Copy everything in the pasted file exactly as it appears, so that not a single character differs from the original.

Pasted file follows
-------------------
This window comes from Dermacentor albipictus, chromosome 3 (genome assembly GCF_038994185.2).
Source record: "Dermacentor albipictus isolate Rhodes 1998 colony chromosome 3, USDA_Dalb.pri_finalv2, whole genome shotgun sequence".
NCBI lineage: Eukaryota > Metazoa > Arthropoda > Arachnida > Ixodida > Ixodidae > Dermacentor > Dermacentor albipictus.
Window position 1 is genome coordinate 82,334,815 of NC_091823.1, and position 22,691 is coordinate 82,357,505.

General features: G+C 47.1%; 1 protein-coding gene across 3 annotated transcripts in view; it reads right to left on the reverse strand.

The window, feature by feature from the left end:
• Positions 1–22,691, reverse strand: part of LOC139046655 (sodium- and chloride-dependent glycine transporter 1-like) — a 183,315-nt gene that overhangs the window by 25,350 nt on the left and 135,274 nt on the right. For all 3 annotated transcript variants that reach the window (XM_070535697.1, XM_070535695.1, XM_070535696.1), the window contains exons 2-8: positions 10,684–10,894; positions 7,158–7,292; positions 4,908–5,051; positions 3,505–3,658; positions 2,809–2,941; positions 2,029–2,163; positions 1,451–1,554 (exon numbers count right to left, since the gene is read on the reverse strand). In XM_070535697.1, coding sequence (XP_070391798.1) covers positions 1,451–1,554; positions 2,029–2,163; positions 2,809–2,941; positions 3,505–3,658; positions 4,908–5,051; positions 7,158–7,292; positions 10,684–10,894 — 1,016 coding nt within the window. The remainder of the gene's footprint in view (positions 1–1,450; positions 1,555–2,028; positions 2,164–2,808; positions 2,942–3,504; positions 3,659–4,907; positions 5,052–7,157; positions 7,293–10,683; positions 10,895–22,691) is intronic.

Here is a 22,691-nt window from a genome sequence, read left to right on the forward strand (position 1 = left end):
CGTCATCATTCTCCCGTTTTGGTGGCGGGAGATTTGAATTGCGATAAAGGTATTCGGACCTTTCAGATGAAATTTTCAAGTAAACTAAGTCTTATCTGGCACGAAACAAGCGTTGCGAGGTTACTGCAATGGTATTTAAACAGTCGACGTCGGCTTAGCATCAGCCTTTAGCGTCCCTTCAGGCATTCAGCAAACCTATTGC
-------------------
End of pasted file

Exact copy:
This window comes from Dermacentor albipictus, chromosome 3 (genome assembly GCF_038994185.2).
Source record: "Dermacentor albipictus isolate Rhodes 1998 colony chromosome 3, USDA_Dalb.pri_finalv2, whole genome shotgun sequence".
NCBI lineage: Eukaryota > Metazoa > Arthropoda > Arachnida > Ixodida > Ixodidae > Dermacentor > Dermacentor albipictus.
Window position 1 is genome coordinate 82,334,815 of NC_091823.1, and position 22,691 is coordinate 82,357,505.

General features: G+C 47.1%; 1 protein-coding gene across 3 annotated transcripts in view; it reads right to left on the reverse strand.

The window, feature by feature from the left end:
• Positions 1–22,691, reverse strand: part of LOC139046655 (sodium- and chloride-dependent glycine transporter 1-like) — a 183,315-nt gene that overhangs the window by 25,350 nt on the left and 135,274 nt on the right. For all 3 annotated transcript variants that reach the window (XM_070535697.1, XM_070535695.1, XM_070535696.1), the window contains exons 2-8: positions 10,684–10,894; positions 7,158–7,292; positions 4,908–5,051; positions 3,505–3,658; positions 2,809–2,941; positions 2,029–2,163; positions 1,451–1,554 (exon numbers count right to left, since the gene is read on the reverse strand). In XM_070535697.1, coding sequence (XP_070391798.1) covers positions 1,451–1,554; positions 2,029–2,163; positions 2,809–2,941; positions 3,505–3,658; positions 4,908–5,051; positions 7,158–7,292; positions 10,684–10,894 — 1,016 coding nt within the window. The remainder of the gene's footprint in view (positions 1–1,450; positions 1,555–2,028; positions 2,164–2,808; positions 2,942–3,504; positions 3,659–4,907; positions 5,052–7,157; positions 7,293–10,683; positions 10,895–22,691) is intronic.

Here is a 22,691-nt window from a genome sequence, read left to right on the forward strand (position 1 = left end):
CGTCATCATTCTCCCGTTTTGGTGGCGGGAGATTTGAATTGCGATAAAGGTATTCGGACCTTTCAGATGAAATTTTCAAGTAAACTAAGTCTTATCTGGCACGAAACAAGCGTTGCGAGGTTACTGCAATGGTATTTAAACAGTCGACGTCGGCTTAGCATCAGCCTTTAGCGTCCCTTCAGGCATTCAGCAAACCTATTGC